For the PCR test, the likelihood of a person infected with the coronavirus receiving a positive result is nearly 95 percent, while a non-infected person has nearly a 100 percent chance of receiving a negative result.
What do I do if I receive a positive result from the rapid test?
According to the Health Ministry, anyone who gets a positive result from a rapid test must immediately go into quarantine and take a PCR test within 48 hours. A negative result from the PCR test means a person no longer needs to be quarantined.
Where can I take the rapid test?
The Health Ministry gave six companies the green light to provide the tests, and 45 companies and organizations will administer them throughout the country, including the Home Front Command testing sites. In addition, venues that require green passports can administer the tests at the door, in coordination with the Health Ministry and the companies that supply the testing kits.
How much does the rapid test cost, and who pays for it?
The rapid test costs 69 shekels (about $21), but the price may fall due to competition among providers. The Health Ministry will pay for tests for children under age 12, who have not yet been approved for vaccination, but those 12 and over will have to pay for their own tests.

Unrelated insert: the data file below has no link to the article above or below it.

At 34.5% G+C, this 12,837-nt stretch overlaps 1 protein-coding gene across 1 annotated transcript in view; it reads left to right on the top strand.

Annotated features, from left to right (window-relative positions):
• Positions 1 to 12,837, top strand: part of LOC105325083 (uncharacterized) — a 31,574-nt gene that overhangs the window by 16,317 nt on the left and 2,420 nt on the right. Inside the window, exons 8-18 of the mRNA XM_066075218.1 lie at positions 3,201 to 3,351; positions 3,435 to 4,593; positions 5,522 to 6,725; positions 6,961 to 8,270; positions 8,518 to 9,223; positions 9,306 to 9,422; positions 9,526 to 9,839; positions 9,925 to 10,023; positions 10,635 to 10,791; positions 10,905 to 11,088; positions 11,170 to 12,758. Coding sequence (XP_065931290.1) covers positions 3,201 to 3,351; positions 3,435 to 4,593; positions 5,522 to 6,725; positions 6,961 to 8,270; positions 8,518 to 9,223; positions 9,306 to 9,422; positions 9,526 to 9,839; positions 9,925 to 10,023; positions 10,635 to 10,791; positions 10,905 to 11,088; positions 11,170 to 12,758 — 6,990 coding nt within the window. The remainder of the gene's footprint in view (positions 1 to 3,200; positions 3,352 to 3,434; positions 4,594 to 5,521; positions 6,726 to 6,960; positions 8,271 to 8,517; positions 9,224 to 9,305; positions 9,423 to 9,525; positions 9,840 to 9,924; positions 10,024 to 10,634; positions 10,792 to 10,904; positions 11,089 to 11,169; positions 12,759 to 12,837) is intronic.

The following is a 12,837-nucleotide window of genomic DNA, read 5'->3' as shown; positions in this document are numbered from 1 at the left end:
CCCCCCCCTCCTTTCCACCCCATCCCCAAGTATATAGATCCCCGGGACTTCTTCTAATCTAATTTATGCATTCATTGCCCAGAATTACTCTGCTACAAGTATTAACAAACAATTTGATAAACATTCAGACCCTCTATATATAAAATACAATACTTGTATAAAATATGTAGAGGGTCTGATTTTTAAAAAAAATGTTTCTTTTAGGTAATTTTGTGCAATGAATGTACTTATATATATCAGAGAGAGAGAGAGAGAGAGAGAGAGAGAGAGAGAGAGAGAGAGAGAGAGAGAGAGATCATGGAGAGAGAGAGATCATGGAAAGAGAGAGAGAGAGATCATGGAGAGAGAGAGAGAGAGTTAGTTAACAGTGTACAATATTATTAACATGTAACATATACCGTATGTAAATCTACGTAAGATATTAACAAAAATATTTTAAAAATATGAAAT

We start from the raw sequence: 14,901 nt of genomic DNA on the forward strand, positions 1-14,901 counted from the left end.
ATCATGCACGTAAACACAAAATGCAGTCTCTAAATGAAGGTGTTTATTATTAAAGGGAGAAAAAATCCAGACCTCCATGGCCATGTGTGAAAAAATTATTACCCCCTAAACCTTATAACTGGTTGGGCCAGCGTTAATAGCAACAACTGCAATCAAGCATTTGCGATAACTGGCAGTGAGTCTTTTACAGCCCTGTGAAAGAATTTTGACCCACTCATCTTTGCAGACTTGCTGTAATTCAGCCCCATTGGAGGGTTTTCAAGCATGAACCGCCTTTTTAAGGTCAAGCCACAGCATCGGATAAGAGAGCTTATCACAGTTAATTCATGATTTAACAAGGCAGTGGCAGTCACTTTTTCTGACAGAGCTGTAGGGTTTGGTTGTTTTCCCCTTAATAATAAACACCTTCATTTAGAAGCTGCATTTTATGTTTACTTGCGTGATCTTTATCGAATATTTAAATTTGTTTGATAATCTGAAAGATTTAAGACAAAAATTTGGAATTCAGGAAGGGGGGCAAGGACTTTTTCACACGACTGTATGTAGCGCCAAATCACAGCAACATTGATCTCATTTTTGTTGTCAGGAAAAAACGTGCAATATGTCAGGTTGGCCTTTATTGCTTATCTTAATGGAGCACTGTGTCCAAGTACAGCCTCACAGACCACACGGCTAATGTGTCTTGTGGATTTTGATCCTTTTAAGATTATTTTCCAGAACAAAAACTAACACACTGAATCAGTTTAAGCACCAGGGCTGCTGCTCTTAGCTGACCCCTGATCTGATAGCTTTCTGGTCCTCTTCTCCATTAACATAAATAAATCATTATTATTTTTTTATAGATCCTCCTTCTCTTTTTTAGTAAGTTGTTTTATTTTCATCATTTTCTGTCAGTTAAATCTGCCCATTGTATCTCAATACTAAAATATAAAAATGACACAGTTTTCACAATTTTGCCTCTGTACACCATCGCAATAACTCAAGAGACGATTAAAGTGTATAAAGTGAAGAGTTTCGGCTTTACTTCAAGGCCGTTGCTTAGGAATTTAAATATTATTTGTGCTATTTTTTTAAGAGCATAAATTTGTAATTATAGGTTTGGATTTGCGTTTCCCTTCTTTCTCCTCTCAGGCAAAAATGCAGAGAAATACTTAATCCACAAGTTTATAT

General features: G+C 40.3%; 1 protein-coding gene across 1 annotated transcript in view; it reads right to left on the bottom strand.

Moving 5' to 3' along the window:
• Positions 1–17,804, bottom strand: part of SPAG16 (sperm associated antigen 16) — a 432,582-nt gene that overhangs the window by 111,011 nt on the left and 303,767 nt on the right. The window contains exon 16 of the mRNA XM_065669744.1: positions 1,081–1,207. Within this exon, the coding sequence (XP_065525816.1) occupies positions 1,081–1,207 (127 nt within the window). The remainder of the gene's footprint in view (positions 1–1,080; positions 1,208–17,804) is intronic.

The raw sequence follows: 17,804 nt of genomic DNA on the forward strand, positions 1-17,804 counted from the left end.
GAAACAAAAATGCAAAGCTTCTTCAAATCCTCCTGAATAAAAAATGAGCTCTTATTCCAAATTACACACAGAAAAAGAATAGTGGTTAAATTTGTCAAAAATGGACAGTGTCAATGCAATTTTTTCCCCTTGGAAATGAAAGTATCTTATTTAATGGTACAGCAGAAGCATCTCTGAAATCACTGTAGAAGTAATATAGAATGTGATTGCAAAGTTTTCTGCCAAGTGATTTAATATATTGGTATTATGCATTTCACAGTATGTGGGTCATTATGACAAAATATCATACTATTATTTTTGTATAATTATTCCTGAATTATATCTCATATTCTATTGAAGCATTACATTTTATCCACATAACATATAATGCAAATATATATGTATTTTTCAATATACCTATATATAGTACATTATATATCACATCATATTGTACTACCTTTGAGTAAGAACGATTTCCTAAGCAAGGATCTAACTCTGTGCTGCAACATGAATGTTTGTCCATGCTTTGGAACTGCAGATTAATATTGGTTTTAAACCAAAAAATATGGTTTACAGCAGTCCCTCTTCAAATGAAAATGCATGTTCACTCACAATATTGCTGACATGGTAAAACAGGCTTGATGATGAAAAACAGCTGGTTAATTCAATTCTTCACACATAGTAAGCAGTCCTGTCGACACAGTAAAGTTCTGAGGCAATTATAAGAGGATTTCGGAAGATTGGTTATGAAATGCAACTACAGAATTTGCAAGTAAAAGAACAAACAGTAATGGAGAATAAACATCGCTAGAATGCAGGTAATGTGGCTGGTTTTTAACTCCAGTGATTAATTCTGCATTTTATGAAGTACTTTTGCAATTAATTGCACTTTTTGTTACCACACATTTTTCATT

Where can I take a private PCR test?
Private PCR tests are currently administered at some hospitals, as well as pharmacy chains like Super-Pharm and Be, and Bikurofeh clinics. Private tests are also administered at some Magen David Adom facilities.
How long does it take for the results of a PCR test to come in?
The results usually come within 24 hours from the test.
How much does a private PCR test cost?
A private PCR test costs between 99 and 300 shekels. In this case as well, the price will likely go down as competition increases among providers.
Can the rapid test and PCR test be used for the same things?
No. Rapid test results are valid for 24 hours, and can only be used for entrance to events and venues that require a green passport. Private PCR test results are valid for 72 hours, and beyond the green passport, can be used by people who are about to travel abroad.
So you can't use the rapid test before you travel abroad?
Not at the moment, because many countries do not recognize it.
Can children under age 12 take the rapid test?
Yes. At this point, the Green Pass does not apply to children under age 12, and they don’t need to be tested. But children can only attend weddings, concerts, celebrations and parties if they show a negative rapid test or private PCR test result.
Is there a difference between rapid tests and home tests?
Yes, definitely. Pharmacies will soon start selling home COVID testing kits, which will be a preliminary diagnostic tool. This type of test has been approved by the Health Ministry for at-home use, but, as of now, it cannot be used as proof of a positive or negative test result. Its purpose is only to provide a preliminary indication of a person’s condition. The test is fairly accurate, but an infected person may receive a false negative if their viral load is low.